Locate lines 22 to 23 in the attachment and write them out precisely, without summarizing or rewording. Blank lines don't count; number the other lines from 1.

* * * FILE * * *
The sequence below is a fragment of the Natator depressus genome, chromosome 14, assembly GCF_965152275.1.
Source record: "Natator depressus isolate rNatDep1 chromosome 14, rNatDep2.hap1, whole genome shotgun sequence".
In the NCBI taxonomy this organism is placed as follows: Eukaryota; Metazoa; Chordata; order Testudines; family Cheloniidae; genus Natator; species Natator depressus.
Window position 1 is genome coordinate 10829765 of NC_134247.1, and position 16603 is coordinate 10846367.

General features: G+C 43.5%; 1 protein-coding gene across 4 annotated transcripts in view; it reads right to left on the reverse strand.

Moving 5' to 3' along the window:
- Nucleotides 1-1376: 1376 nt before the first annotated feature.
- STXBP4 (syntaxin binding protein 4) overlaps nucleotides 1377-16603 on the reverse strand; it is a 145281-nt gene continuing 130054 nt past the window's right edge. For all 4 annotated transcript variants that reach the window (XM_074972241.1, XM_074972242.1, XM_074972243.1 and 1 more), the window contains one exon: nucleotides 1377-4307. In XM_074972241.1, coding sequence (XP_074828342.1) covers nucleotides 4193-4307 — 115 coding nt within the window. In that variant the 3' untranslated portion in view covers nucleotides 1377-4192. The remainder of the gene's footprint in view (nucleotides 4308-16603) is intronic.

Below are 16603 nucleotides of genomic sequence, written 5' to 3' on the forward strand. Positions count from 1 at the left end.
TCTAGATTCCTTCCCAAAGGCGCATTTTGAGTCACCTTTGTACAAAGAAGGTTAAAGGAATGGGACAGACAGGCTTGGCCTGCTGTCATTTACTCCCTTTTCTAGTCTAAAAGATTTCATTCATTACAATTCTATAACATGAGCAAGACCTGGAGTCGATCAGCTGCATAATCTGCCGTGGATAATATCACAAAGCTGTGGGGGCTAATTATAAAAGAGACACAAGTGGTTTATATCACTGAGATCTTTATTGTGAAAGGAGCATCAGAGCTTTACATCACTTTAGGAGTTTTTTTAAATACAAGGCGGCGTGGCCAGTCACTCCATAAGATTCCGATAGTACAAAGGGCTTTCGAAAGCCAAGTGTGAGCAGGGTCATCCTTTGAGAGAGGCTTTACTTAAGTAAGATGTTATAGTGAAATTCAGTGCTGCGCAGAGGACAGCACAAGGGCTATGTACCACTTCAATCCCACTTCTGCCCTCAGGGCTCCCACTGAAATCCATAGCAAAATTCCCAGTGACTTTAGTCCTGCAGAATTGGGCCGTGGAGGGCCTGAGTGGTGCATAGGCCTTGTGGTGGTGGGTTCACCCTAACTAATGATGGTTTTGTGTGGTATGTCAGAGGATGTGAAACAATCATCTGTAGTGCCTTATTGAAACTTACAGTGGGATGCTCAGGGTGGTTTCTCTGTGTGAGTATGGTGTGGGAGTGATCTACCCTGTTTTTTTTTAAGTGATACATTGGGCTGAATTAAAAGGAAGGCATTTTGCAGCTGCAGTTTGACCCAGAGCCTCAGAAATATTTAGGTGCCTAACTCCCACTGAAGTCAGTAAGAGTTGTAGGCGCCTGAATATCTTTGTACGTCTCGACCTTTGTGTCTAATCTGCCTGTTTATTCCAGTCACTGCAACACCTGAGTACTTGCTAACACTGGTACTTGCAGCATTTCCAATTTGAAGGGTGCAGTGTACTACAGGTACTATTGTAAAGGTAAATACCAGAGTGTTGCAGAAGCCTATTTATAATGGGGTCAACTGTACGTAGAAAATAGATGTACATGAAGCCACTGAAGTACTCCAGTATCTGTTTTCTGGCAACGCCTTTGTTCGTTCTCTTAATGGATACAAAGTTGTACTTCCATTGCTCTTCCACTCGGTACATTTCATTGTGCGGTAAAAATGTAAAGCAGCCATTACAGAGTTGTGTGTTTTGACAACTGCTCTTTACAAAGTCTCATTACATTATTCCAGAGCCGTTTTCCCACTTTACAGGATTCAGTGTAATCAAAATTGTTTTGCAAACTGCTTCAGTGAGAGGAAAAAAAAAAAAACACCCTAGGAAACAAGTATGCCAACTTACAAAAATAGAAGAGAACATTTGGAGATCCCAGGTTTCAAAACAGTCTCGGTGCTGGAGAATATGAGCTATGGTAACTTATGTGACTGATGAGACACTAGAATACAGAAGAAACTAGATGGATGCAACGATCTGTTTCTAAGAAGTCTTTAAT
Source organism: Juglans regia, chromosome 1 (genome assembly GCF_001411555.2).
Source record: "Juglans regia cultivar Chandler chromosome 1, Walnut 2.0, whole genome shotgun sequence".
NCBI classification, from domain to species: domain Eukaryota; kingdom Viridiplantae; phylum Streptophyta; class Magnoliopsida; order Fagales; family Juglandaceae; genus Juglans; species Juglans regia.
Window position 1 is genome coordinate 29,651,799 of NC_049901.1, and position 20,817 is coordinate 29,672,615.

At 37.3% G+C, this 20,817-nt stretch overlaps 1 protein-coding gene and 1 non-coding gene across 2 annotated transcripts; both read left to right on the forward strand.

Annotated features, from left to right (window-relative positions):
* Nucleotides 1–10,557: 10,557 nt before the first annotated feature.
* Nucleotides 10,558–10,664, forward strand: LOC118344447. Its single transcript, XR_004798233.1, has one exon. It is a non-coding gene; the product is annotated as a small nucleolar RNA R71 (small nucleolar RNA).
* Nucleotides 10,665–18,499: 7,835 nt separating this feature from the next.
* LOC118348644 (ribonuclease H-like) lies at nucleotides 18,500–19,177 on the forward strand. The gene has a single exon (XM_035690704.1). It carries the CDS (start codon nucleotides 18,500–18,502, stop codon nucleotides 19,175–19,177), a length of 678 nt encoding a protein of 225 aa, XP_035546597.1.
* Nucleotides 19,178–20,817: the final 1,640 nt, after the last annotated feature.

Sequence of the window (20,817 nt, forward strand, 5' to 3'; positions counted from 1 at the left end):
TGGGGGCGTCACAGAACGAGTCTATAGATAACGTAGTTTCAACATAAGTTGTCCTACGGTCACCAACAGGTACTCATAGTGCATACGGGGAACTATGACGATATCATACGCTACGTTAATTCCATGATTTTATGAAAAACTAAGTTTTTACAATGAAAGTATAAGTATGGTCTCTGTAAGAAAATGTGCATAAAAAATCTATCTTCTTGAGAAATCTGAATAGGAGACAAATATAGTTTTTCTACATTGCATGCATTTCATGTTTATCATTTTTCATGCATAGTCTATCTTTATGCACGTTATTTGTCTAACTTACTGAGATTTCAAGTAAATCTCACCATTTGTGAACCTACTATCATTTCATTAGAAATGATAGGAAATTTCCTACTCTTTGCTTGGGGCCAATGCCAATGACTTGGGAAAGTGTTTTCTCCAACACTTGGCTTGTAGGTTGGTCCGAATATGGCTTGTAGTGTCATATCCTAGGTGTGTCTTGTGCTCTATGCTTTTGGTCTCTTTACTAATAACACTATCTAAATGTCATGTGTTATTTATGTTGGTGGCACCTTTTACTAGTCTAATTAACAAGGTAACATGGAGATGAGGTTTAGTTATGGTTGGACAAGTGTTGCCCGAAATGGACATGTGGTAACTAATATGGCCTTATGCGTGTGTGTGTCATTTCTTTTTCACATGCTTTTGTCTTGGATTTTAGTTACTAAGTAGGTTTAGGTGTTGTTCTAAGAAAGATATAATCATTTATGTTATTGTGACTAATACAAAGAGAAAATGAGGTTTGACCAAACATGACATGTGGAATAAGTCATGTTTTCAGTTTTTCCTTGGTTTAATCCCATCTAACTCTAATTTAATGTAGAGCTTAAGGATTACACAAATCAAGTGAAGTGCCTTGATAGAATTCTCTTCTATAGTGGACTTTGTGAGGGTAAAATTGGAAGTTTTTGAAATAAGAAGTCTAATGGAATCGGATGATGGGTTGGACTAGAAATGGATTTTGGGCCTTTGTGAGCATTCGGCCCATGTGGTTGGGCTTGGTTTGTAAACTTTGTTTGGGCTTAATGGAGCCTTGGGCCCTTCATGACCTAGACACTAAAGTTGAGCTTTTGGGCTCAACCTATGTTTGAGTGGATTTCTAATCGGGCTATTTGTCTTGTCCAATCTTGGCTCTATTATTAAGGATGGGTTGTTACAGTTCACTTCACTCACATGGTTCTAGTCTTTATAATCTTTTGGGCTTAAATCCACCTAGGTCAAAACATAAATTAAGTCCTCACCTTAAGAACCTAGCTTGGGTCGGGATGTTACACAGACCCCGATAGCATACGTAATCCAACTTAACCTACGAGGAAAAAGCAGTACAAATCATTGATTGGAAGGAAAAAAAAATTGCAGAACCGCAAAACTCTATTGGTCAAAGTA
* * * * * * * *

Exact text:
Sequence of the window (20,817 nt, forward strand, 5' to 3'; positions counted from 1 at the left end):
TGGGGGCGTCACAGAACGAGTCTATAGATAACGTAGTTTCAACATAAGTTGTCCTACGGTCACCAACAGGTACTCATAGTGCATACGGGGAACTATGACGATATCATACGCTACGTTAATTCCATGATTTTATGAAAAACTAAGTTTTTACAATGAAAGTATAAGTATGGTCTCTGTAAGAAAATGTGCATAAAAAATCTATCTTCTTGAGAAATCTGAATAGGAGACAAATATAGTTTTTCTACATTGCATGCATTTCATGTTTATCATTTTTCATGCATAGTCTATCTTTATGCACGTTATTTGTCTAACTTACTGAGATTTCAAGTAAATCTCACCATTTGTGAACCTACTATCATTTCATTAGAAATGATAGGAAATTTCCTACTCTTTGCTTGGGGCCAATGCCAATGACTTGGGAAAGTGTTTTCTCCAACACTTGGCTTGTAGGTTGGTCCGAATATGGCTTGTAGTGTCATATCCTAGGTGTGTCTTGTGCTCTATGCTTTTGGTCTCTTTACTAATAACACTATCTAAATGTCATGTGTTATTTATGTTGGTGGCACCTTTTACTAGTCTAATTAACAAGGTAACATGGAGATGAGGTTTAGTTATGGTTGGACAAGTGTTGCCCGAAATGGACATGTGGTAACTAATATGGCCTTATGCGTGTGTGTGTCATTTCTTTTTCACATGCTTTTGTCTTGGATTTTAGTTACTAAGTAGGTTTAGGTGTTGTTCTAAGAAAGATATAATCATTTATGTTATTGTGACTAATACAAAGAGAAAATGAGGTTTGACCAAACATGACATGTGGAATAAGTCATGTTTTCAGTTTTTCCTTGGTTTAATCCCATCTAACTCTAATTTAATGTAGAGCTTAAGGATTACACAAATCAAGTGAAGTGCCTTGATAGAATTCTCTTCTATAGTGGACTTTGTGAGGGTAAAATTGGAAGTTTTTGAAATAAGAAGTCTAATGGAATCGGATGATGGGTTGGACTAGAAATGGATTTTGGGCCTTTGTGAGCATTCGGCCCATGTGGTTGGGCTTGGTTTGTAAACTTTGTTTGGGCTTAATGGAGCCTTGGGCCCTTCATGACCTAGACACTAAAGTTGAGCTTTTGGGCTCAACCTATGTTTGAGTGGATTTCTAATCGGGCTATTTGTCTTGTCCAATCTTGGCTCTATTATTAAGGATGGGTTGTTACAGTTCACTTCACTCACATGGTTCTAGTCTTTATAATCTTTTGGGCTTAAATCCACCTAGGTCAAAACATAAATTAAGTCCTCACCTTAAGAACCTAGCTTGGGTCGGGATGTTACACAGACCCCGATAGCATACGTAATCCAACTTAACCTACGAGGAAAAAGCAGTACAAATCATTGATTGGAAGGAAAAAAAAATTGCAGAACCGCAAAACTCTATTGGTCAAAGTA